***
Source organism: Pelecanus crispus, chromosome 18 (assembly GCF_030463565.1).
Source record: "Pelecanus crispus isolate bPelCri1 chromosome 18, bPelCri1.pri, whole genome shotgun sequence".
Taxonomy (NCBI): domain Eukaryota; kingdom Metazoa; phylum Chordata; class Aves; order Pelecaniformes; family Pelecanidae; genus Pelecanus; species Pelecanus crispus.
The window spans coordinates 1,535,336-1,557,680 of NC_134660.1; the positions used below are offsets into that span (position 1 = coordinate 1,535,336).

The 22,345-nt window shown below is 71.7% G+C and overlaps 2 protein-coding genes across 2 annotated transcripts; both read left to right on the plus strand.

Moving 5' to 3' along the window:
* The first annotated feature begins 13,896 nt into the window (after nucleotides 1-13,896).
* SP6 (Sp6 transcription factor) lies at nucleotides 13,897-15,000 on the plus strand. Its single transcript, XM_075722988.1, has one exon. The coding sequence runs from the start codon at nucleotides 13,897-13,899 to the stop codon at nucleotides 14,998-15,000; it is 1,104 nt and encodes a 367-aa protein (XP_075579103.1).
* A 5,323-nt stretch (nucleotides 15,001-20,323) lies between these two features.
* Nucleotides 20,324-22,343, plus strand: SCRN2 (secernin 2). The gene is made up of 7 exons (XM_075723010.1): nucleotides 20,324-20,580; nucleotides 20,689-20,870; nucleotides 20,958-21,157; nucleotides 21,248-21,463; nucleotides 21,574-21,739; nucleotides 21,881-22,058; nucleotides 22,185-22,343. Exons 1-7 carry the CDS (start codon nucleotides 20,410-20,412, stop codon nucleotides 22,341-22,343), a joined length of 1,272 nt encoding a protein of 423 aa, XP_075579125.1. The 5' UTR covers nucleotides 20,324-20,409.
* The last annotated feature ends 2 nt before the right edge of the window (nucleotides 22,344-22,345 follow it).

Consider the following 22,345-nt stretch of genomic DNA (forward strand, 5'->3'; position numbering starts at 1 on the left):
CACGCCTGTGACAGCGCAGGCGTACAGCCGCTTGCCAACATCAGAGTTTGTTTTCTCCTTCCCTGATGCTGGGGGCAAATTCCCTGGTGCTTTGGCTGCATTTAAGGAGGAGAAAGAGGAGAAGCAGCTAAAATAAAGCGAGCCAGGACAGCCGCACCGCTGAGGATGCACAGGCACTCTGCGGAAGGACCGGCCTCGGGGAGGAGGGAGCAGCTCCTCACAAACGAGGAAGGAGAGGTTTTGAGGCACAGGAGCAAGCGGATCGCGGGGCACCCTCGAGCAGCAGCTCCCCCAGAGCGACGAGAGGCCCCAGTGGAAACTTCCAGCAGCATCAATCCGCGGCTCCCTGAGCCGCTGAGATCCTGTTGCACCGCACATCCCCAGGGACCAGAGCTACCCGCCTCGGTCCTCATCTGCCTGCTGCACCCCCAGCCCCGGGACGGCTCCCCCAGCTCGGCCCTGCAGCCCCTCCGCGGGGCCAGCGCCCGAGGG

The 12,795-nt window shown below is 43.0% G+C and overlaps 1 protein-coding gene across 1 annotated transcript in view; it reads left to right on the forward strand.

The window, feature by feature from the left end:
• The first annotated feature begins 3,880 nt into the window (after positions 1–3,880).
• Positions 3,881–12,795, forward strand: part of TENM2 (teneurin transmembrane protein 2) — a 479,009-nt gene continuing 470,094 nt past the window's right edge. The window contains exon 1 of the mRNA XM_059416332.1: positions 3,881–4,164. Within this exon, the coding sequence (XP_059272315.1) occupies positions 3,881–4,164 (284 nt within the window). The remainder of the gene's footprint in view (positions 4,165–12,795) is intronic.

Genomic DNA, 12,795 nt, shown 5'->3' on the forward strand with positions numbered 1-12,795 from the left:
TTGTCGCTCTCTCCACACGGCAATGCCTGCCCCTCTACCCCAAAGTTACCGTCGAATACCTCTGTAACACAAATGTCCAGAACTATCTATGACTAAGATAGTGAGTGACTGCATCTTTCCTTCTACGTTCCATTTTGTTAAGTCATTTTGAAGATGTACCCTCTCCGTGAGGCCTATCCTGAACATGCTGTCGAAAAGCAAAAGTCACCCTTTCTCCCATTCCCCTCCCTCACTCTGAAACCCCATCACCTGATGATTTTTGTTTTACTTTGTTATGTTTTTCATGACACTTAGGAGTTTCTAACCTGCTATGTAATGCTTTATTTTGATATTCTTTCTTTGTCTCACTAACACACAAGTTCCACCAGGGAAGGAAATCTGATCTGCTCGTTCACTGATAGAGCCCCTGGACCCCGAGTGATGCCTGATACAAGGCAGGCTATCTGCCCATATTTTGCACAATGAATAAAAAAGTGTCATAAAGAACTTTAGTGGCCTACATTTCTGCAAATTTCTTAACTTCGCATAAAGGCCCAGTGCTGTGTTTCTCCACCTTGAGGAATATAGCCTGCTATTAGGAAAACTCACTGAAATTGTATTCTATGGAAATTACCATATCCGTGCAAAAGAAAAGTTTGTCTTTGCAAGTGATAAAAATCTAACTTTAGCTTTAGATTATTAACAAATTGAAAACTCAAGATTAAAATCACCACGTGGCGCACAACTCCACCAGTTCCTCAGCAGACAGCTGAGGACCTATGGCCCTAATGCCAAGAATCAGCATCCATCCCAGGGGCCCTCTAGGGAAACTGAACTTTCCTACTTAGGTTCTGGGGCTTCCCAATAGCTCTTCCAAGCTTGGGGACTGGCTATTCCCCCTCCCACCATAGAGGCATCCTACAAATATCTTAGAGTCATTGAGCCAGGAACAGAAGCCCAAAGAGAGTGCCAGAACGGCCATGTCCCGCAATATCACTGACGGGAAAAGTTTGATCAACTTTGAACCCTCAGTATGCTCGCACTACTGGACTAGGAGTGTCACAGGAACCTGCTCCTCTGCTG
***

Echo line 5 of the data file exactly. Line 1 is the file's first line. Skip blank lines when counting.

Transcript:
The 22,345-nt window shown below is 71.7% G+C and overlaps 2 protein-coding genes across 2 annotated transcripts; both read left to right on the plus strand.